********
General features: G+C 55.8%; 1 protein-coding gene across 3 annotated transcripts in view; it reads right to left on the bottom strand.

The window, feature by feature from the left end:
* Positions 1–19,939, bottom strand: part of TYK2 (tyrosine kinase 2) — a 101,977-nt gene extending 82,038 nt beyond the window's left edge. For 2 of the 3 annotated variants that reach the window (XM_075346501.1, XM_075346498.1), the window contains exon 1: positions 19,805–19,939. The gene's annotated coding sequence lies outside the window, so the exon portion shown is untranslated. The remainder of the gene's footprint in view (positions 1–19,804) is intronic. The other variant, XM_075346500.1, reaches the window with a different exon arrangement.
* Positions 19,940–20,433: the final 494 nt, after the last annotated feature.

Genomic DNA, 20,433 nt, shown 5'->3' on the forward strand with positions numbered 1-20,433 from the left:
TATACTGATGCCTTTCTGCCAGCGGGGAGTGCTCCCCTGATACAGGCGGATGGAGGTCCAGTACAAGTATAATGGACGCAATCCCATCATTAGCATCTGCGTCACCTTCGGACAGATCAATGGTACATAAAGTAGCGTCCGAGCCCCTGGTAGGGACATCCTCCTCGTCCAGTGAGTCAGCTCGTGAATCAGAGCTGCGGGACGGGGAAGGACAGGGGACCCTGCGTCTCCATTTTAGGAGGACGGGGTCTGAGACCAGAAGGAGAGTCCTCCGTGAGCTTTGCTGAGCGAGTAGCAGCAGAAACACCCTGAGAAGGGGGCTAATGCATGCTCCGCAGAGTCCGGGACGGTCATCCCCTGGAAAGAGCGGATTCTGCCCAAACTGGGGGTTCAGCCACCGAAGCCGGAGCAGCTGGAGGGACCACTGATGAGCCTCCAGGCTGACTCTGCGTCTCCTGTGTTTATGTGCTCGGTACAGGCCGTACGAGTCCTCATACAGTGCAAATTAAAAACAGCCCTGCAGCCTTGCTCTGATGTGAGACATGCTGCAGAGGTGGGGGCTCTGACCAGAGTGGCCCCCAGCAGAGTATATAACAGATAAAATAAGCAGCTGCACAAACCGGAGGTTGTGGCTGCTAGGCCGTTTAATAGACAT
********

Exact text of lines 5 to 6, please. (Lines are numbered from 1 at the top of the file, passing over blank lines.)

Genomic DNA, 20,433 nt, shown 5'->3' on the forward strand with positions numbered 1-20,433 from the left:
TATACTGATGCCTTTCTGCCAGCGGGGAGTGCTCCCCTGATACAGGCGGATGGAGGTCCAGTACAAGTATAATGGACGCAATCCCATCATTAGCATCTGCGTCACCTTCGGACAGATCAATGGTACATAAAGTAGCGTCCGAGCCCCTGGTAGGGACATCCTCCTCGTCCAGTGAGTCAGCTCGTGAATCAGAGCTGCGGGACGGGGAAGGACAGGGGACCCTGCGTCTCCATTTTAGGAGGACGGGGTCTGAGACCAGAAGGAGAGTCCTCCGTGAGCTTTGCTGAGCGAGTAGCAGCAGAAACACCCTGAGAAGGGGGCTAATGCATGCTCCGCAGAGTCCGGGACGGTCATCCCCTGGAAAGAGCGGATTCTGCCCAAACTGGGGGTTCAGCCACCGAAGCCGGAGCAGCTGGAGGGACCACTGATGAGCCTCCAGGCTGACTCTGCGTCTCCTGTGTTTATGTGCTCGGTACAGGCCGTACGAGTCCTCATACAGTGCAAATTAAAAACAGCCCTGCAGCCTTGCTCTGATGTGAGACATGCTGCAGAGGTGGGGGCTCTGACCAGAGTGGCCCCCAGCAGAGTATATAACAGATAAAATAAGCAGCTGCACAAACCGGAGGTTGTGGCTGCTAGGCCGTTTAATAGACAT